Friday, June 29, 2012
Movie review: Ted
Grin and bear it.
Let me allay any misconceptions you might have as to what kind of stuffed-animal-come-to-life situation we find in Ted — written, directed and voiced by Family Guy guy Seth MacFarlane.
This is not one of those contrived first-person fantasies in which only the protagonist experiences the plush toy as a sentient entity, while other characters take him for a psycho. In this (mostly) live-action narrative, everyone sees Ted (the titular stuffed bear) walking around, chatting up the ladies, huffing at the bong, and hurling f-bombs like grass seed in springtime.
Decades before pot smoking and womanizing come into play, the miraculously brought-to-life teddy bear story hits the newswires and Ted becomes a media darling, culminating in a guest appearance on the Carson show. But fame proves to be fleeting — or, as deadpan narrator Patrick Stewart bemoans — "eventually nobody gives a shit."
What starts out as a saccharine-sweet fairy tale about an outsidery young lad with whom even the bullied refuse to associate quickly turns into a contemporary story of a 30-something slacker and his still-plush best friend, who have settled comfortably into a lackadaisical stoner existence. When they're not watching old episodes of Flash Gordon on TV, John (Mark Wahlberg) works as assistant manager at a car rental outlet (when he deigns to show up), while Ted (MacFarlane) somehow scrapes up enough cash to hire a quartet of hookers and bring them back to the apartment for an ill-fated game of truth or dare.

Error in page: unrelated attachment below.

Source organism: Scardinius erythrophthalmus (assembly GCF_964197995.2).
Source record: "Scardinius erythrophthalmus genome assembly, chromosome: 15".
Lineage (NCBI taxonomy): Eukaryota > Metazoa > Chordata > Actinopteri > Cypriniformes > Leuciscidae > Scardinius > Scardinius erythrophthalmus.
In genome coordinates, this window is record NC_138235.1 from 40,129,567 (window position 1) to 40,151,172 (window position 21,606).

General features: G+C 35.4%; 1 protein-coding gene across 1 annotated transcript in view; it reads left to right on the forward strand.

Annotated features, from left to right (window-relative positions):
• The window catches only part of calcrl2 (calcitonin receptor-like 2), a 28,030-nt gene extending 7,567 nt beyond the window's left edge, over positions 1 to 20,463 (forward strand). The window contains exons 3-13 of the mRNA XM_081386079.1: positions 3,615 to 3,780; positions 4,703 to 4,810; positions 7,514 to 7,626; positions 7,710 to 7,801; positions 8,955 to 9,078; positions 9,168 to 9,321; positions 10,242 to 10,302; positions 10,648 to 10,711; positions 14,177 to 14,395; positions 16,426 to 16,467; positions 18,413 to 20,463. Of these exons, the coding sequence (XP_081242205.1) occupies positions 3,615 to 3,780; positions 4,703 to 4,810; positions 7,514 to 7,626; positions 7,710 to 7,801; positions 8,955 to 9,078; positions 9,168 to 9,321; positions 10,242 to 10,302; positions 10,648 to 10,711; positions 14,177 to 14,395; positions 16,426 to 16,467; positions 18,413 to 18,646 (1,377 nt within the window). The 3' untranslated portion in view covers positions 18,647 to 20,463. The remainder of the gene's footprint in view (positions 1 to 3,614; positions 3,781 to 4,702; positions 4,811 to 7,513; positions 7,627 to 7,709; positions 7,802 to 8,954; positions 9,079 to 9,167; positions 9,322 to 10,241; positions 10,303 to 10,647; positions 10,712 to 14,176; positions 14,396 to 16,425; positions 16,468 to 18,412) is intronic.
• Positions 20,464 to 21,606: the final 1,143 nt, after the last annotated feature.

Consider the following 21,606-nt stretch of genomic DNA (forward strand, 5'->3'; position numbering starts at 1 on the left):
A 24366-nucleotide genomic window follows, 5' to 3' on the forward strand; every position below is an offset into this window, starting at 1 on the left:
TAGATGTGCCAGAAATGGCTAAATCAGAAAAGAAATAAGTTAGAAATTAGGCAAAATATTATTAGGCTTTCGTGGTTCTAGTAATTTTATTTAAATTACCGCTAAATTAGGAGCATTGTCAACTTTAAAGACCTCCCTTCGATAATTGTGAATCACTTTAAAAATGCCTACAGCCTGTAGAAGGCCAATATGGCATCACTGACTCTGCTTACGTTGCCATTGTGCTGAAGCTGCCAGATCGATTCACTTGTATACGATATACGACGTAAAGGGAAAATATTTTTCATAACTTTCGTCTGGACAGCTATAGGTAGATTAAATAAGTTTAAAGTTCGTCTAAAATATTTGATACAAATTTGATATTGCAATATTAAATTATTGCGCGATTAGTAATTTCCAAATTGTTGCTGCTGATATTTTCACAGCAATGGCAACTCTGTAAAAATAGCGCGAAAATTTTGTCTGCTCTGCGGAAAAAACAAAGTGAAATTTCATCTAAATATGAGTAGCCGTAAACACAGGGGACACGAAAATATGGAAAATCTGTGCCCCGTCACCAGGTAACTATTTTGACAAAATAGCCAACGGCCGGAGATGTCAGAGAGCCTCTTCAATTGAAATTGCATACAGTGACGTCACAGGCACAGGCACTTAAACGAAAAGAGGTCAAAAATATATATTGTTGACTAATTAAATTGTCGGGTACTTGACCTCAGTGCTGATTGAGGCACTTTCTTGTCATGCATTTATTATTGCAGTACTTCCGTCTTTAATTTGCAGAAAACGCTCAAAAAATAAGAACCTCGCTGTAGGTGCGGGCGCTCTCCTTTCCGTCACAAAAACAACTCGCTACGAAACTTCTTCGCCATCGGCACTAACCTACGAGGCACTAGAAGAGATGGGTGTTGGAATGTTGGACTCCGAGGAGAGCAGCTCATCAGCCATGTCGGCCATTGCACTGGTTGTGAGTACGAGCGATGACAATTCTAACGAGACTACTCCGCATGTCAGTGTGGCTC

Stir John's devoted girlfriend Lori (Mila Kunis) into this buddy-buddy mix and the situation becomes uncomfortably volatile, with the two people John loves most pulling him in different directions: Lori wants him to find a career featuring some sort of path to professional advancement, while Ted is happy with the marijuana-scented status quo. A rivalry for John's affections establishes itself as the central narrative theme.
This storyline sounds like something that ought to work in an eight-minute Saturday Night Live sketch, but initially we're skeptical as to whether such a premise can be nourished to the point that it will hold our interest over the course of a feature length film. Thanks to MacFarlane's patented off-the-wall scripting — combined with Stewart's whimsical narrative asides and an abundance of clever sight gags — it ends up working surprisingly well.
Notable supporting and cameo performances are turned in by Patrick Warburton, as John's binge-partying co-worker Guy; Sam Jones, as — well — Sam Jones (aka Flash Gordon); Norah Jones (no relation to Sam) as her sweetly-crooning self; Giovanni Ribisi as (SURPRISE!) a creepy stalker; and, most disconcertingly from a heterosexual point of view, Ryan Reynolds (uncredited) as ... well, that would be telling.
Here's your checklist for things you might expect to see in an R-rated movie made by Seth MacFarlane about an aging pothead teddy bear brought to life by a magical wish:
Furry sex: yep.
Poop gags: check.
Self indulgence triumphing over common sense: you got it!
Over-the-hill Flash Gordon actor hyped on coke punching his fist through a wall: no problemo.
Knock-down, drag-out fisticuffs between Ted and John: easily the hysterical highlight of the movie.
Alien vampires invading Boston in penis-shaped spacecraft: not a bit of it — but I'll bet I had you going there for a second.
After its middle stages orgy of good-natured self-indulgence and debauchery, Ted circles back around to end on a sappy sentimental note. Dour cynics in the audience will just have to grin and bear it.
To find movie showtimes for Ted, click here.